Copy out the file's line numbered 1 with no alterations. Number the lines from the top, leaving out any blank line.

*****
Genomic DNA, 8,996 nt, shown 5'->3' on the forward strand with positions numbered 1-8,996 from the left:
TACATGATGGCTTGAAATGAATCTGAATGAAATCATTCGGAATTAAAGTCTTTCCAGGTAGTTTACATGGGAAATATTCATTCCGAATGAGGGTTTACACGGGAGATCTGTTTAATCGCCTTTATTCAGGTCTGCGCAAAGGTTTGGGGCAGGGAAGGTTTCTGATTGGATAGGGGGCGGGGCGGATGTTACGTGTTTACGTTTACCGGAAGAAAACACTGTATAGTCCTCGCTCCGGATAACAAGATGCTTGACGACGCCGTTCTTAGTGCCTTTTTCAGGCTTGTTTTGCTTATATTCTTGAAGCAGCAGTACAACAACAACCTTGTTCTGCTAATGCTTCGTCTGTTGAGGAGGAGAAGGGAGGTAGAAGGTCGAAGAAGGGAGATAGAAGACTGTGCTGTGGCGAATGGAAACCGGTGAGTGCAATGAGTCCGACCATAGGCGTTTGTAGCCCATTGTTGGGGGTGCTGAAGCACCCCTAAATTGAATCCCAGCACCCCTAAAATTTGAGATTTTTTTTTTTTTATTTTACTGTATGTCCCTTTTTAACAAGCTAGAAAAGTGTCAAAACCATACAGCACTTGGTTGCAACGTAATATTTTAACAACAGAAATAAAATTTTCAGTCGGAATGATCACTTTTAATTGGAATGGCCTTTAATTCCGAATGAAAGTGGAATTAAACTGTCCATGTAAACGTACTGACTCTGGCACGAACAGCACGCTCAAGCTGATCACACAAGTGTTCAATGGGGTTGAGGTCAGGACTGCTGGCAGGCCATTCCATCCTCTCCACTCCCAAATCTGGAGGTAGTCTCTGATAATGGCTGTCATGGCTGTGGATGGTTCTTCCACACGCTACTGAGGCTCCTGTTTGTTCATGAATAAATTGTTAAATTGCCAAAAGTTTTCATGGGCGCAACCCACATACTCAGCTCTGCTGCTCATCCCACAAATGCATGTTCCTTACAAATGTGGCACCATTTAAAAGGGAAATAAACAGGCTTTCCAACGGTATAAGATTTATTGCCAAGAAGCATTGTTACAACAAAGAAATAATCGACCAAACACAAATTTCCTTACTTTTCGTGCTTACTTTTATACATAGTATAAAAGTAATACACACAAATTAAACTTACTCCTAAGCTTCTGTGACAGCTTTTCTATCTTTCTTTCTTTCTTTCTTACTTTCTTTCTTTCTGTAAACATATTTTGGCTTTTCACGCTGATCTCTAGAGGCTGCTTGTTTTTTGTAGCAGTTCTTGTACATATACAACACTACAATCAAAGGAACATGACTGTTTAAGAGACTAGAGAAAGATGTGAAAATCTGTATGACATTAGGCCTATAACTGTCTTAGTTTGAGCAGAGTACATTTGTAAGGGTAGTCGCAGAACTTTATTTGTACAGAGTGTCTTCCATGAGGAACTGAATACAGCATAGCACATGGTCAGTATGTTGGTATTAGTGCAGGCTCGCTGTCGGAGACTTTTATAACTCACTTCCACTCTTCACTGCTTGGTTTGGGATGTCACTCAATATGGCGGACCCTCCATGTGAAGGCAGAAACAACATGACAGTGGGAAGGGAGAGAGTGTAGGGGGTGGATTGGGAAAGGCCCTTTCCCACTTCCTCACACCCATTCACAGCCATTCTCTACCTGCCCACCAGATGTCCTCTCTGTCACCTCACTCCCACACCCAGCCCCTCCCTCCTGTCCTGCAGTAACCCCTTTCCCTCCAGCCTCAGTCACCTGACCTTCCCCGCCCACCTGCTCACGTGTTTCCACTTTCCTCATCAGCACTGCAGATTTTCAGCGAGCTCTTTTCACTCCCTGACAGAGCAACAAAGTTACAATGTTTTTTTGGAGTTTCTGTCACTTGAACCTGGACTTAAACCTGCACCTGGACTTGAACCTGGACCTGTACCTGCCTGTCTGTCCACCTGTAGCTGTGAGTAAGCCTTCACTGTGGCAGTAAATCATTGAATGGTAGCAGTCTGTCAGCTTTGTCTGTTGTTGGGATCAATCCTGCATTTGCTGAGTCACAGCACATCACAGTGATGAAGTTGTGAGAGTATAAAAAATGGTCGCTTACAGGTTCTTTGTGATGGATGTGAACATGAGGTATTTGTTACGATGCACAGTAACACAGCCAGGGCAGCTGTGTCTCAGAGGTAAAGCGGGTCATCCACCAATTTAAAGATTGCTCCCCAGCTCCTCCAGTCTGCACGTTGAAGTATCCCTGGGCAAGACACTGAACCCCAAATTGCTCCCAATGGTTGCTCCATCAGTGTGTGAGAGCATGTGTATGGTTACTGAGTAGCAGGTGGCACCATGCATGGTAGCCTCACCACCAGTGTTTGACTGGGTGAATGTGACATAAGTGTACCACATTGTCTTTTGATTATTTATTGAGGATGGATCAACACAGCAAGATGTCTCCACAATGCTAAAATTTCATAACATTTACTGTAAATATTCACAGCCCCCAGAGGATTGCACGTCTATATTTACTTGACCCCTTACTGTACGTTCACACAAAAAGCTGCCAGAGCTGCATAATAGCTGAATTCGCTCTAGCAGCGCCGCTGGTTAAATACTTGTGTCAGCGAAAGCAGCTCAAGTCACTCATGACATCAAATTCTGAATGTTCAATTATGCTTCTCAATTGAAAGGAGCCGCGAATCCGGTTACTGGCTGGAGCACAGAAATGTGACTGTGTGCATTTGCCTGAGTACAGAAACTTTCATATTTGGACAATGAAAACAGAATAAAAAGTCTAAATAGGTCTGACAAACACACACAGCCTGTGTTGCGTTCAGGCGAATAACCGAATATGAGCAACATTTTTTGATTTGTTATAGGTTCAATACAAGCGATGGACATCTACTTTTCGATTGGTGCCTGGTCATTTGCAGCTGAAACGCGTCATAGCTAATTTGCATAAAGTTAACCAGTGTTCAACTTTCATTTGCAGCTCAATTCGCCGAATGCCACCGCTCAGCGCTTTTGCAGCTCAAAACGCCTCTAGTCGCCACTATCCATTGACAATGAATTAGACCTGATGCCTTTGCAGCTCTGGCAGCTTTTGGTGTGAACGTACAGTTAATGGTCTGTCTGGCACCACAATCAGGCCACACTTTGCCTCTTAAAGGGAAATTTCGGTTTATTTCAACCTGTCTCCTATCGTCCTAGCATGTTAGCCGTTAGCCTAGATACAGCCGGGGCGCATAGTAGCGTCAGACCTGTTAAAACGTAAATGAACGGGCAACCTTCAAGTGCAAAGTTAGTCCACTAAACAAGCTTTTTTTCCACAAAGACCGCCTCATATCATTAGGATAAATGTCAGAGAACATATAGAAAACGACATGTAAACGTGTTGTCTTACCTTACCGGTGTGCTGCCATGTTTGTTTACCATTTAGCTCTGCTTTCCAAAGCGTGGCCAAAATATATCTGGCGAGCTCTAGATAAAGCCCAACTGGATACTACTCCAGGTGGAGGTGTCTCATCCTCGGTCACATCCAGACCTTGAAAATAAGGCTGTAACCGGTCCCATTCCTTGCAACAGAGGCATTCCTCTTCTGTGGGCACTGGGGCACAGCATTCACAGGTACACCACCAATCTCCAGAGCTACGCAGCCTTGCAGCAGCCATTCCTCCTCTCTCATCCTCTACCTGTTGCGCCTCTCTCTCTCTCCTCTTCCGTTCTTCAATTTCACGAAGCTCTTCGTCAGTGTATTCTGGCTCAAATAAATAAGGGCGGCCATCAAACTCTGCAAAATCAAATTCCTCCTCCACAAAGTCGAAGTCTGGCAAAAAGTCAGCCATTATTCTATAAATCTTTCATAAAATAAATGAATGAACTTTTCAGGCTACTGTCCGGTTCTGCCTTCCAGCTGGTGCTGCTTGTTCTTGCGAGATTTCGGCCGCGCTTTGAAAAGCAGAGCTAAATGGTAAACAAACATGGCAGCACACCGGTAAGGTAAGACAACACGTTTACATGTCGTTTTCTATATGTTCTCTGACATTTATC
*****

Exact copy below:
Genomic DNA, 8,996 nt, shown 5'->3' on the forward strand with positions numbered 1-8,996 from the left: